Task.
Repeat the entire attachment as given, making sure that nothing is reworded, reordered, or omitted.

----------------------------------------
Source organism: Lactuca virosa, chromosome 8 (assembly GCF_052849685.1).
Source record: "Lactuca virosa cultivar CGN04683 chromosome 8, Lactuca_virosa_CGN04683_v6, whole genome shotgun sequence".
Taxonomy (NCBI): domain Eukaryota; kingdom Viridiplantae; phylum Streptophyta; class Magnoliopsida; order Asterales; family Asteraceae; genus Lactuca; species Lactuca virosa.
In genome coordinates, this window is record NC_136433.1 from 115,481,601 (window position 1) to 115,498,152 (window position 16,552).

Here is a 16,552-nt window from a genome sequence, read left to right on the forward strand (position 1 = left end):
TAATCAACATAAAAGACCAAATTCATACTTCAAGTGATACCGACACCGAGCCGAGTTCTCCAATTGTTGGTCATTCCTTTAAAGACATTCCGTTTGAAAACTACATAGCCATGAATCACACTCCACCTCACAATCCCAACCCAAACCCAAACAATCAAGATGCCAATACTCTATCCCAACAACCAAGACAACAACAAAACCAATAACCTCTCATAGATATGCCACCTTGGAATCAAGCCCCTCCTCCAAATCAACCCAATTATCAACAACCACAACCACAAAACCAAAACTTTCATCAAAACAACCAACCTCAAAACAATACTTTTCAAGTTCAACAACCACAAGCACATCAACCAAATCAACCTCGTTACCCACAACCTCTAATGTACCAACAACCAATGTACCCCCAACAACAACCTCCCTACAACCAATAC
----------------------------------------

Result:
Source organism: Lactuca virosa, chromosome 8 (assembly GCF_052849685.1).
Source record: "Lactuca virosa cultivar CGN04683 chromosome 8, Lactuca_virosa_CGN04683_v6, whole genome shotgun sequence".
Taxonomy (NCBI): domain Eukaryota; kingdom Viridiplantae; phylum Streptophyta; class Magnoliopsida; order Asterales; family Asteraceae; genus Lactuca; species Lactuca virosa.
In genome coordinates, this window is record NC_136433.1 from 115,481,601 (window position 1) to 115,498,152 (window position 16,552).

Here is a 16,552-nt window from a genome sequence, read left to right on the forward strand (position 1 = left end):
TAATCAACATAAAAGACCAAATTCATACTTCAAGTGATACCGACACCGAGCCGAGTTCTCCAATTGTTGGTCATTCCTTTAAAGACATTCCGTTTGAAAACTACATAGCCATGAATCACACTCCACCTCACAATCCCAACCCAAACCCAAACAATCAAGATGCCAATACTCTATCCCAACAACCAAGACAACAACAAAACCAATAACCTCTCATAGATATGCCACCTTGGAATCAAGCCCCTCCTCCAAATCAACCCAATTATCAACAACCACAACCACAAAACCAAAACTTTCATCAAAACAACCAACCTCAAAACAATACTTTTCAAGTTCAACAACCACAAGCACATCAACCAAATCAACCTCGTTACCCACAACCTCTAATGTACCAACAACCAATGTACCCCCAACAACAACCTCCCTACAACCAATAC